Thursday, January 30, 2014

After Santa...

December 19, 2013

The puppies in Chippewa Correctional Facility were SO good...

How good were they?                    

They were so good that Santa Claus came early - and brought puppy gifts!

A man dressed in a white t-shirt and blue pants with an orange stripe on the leg is bending from left to right toward a black lab dog. He is trying to get the dog to back under a chair. Santa Claus is sitting on the chair.
FLD Nell needs a little coaxing by her raiser to slide "under" Santa's chair.

But after Santa, there was still training to be done. 

A yellow Lab is sitting in the foreground, facing away from the camera. She is looking at a young man wearing a white long sleeved shirt and blue pants. He is bending over with his elbows on his knees looking at her. There are a few men and dogs in the background.
FLD Bravo waits for the cue to "come."

 Practice recall. Add distractions.

A golden retriever is lying on a light brown tile floor facing to the left. He is wearing a light blue jacket. A man is squatting behind him, wearing a blue shirt and green pants. The man is lifting the dog's left rear foot and looking at it.
FLD Drummond gets his nails checked.

This golden retriever is also lying on the floor, but is facing the camera. A man dressed in a blue shirt and blue and orange pants is kneeling behind him and bending over looking at the dog's left rear foot, holding it with both hands.
FLD Bravo has his nails checked too!

Perform the "handler's exam." Check puppy paws and nails. Look in ears and smell them.  Lift lips and check  teeth. Eyes clear? Body weight lean?

Then puppy counselor Tammy gave the inmate raisers a task they couldn't resist:


A yellow lab wearing a blue jacket is facing left and is being hugged by a young man in a blue shirt with an orange stripe across the shoulders. He is smiling like a little boy. The photo has been "posterized."
FLD Zella gets a big hug!

A black lab is being hugged by an African American man wearing a blue shirt with an orange strip across the shoulders. The man has tattooes on his forearm and has corn rows in his hair. He is sitting on the floor with the dog and the dog looks like he is hugging back! In the background is the legs and arms of another man who is sitting on a stool
FLD Sammy seems like he is hugging back!

And after all of that, the puppies are sprung on furlough to attend a Pickford High School basketball game!

Five older puppies sit on the shiny green floor in front of the bleachers in a high school gym, with their handlers sitting on the bleachers behind them.
FLDs Drummond, Bravo, Sammy, Harper and Sadona sit along the sidelines. Sadona is being raised by Greg on the "outside."  FLD August is off to the left, not in the picture. Tammy is in the middle smiling at the camera.

Wednesday, January 22, 2014


An african american man wearing a white tshirt and blue pants is walking toward the camera with a young black lab puppy on his left side. He is holding a brown leather leash in both hands in front of his torso. The puppy is wearing a blue bandana with a white triangle patch with red works that say Future Leader Dog. There is a door with a window in the background.
FLD Sammy and his raiser.
Guitar music hung lightly in the lunchroom of Pike Unit on the afternoon of November 21. First to perform - FLDs Sammy and August and their inmate raisers. Entering on loose leashes, the teams faced off for a dueling demo - sit, down, stay, kennel, under, ring the bell.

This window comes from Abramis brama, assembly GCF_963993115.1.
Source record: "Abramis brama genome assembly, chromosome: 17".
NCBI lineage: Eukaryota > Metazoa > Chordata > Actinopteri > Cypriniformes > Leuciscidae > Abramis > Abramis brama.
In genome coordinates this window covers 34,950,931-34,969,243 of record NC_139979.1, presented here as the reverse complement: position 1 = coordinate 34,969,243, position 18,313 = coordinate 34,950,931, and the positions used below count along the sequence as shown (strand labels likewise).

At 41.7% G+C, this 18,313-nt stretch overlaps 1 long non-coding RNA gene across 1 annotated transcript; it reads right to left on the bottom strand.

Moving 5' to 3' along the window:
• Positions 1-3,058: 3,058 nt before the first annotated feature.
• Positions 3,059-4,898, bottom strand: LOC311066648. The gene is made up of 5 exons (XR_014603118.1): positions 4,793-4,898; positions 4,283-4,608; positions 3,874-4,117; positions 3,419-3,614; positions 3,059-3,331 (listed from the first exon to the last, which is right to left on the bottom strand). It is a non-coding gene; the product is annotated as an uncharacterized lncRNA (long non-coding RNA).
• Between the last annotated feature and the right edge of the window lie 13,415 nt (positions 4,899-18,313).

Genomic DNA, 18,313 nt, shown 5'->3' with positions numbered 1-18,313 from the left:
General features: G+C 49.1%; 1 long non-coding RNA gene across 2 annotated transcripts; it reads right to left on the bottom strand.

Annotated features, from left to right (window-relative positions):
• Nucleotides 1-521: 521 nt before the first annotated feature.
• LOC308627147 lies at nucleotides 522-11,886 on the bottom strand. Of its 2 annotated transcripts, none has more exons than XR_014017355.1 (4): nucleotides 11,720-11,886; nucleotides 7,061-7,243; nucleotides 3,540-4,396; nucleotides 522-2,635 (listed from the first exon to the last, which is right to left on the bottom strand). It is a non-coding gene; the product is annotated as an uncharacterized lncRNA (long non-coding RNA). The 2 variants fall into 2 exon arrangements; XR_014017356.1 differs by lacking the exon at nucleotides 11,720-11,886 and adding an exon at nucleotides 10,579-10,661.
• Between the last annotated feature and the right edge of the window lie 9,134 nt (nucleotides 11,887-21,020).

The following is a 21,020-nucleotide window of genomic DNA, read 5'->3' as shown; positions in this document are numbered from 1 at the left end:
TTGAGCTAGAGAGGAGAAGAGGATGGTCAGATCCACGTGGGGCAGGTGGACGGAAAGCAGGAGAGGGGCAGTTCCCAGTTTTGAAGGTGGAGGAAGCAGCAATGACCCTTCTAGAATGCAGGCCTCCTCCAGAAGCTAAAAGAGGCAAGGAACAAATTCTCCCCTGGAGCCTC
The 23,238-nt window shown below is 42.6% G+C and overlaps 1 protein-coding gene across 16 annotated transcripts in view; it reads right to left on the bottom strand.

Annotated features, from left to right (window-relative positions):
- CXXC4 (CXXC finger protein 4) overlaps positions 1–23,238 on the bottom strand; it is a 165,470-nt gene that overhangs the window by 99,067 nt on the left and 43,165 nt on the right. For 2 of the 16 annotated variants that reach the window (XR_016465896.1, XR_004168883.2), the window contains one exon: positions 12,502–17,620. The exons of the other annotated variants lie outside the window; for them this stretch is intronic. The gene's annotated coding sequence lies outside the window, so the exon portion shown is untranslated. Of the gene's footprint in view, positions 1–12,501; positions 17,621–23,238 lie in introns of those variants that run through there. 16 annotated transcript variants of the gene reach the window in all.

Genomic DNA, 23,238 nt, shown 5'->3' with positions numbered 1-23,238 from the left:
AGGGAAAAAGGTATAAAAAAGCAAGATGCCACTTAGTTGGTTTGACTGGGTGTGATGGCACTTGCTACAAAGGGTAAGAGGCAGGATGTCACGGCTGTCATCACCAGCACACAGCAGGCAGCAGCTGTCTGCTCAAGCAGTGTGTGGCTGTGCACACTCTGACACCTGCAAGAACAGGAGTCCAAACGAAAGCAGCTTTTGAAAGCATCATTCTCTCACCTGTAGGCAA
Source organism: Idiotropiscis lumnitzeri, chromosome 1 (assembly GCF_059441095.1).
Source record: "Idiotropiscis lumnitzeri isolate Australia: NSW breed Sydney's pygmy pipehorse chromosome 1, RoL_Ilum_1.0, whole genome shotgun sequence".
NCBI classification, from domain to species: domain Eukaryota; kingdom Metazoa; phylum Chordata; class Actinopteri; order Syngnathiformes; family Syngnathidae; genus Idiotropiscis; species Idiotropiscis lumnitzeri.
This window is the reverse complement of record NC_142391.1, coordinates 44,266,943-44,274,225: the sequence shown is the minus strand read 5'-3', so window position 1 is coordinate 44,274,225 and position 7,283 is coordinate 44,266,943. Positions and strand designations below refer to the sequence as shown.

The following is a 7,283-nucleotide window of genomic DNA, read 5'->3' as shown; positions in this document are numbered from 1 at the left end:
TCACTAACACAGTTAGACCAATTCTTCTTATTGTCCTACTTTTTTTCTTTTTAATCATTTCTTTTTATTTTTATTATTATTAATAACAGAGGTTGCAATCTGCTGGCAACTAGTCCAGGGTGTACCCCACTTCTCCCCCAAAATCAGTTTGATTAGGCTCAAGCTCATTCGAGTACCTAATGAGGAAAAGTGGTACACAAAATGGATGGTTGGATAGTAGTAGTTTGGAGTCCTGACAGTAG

Suddenly, both handlers said "leg." Both puppies swung their rear ends into alignment with the handlers' left legs. Perfect heel position!

I was flabbergasted. Not only because of how well each pup responded to the cue, but that the cue was used at all.

During our very first visit to the Chippewa Correctional Facility, when Deb and Tammy and I handed our puppies over to the inmates, FLD Dutch's handler tried to get him into a heel position. Dutch wasn't having any of it. I whispered, "Tell him 'leg.'" The handler said, "Leg." Dutch launched himself to the man's left side, slamming his hips against his leg.


A woman with short brown hair dressed in a rose colored fleece jacket and blue jeans is standing and facing the camera. She is holding a brown leather lease attached to a goldern retriever, who is sitting on the ground on her left side, looking up at her.
FLD Dutch anticipates my cue of "leg."

In March of 2013, I attended the Clicker Expo in Connecticut with FLD Dutch. Returning home, I practiced a training technique I had learned at the Expo to address Dutch's tendency of migrating out of heel position. His enthusiasm with the process of "mark the behavior and then reward it" showed me the power of the "click." In was, in fact, thrilling.

I won't go into the many steps I took in working with Dutch, but before long he figured out what I wanted him to do. At that point I needed to attach a cue to his animated leap back into heel position. Just in case I muddled things up, I chose a word that surely, no one would ever think of using.


I glanced over to Deb Donnelly, Puppy Development Supervisor at Leader Dogs for the Blind. She was grinning like a Cheshire cat. Oh boy, was I in trouble!

At the end of the performance by the teams, six puppies in all, Deb spoke to the group and then took questions. The thoughtful questions made it evident that the raisers were busy educating themselves on dog training and were thoroughly engaged with their puppies.

One last question stood out.

"Deb," one of the men asked. "Does Leader Dogs prefer the word 'leg' or 'heel?'"

I choked. Deb grinned again. Here it comes, I thought. "Well," she said. "Heel is the traditional word, but you can use leg. It's a pretty ingenious cue that Patti made up." She grinned even wider and tears sprung to my eyes.

Every puppy in the Chippewa Correctional Facility has learned "leg."

The next day during our visit to the Baraga Correctional Facililty, Deb used FLD August to demonstrate the skills that the Chippewa puppies had learned from their raisers. She even said, "Leg." August swung into a tight heel position on her left side!

A floor-level shot of a small yellow lab sitting next to a pair of legs dressed in blue pants and white tennis shoes. The puppy is looking up at the handler and is wearing a blue bandana with a white triangle patch with red words that say Future Leader Dog. The puppy's name "August" is embroidered on the blue part of the patch.
FLD August looks up at his Chippewa handler.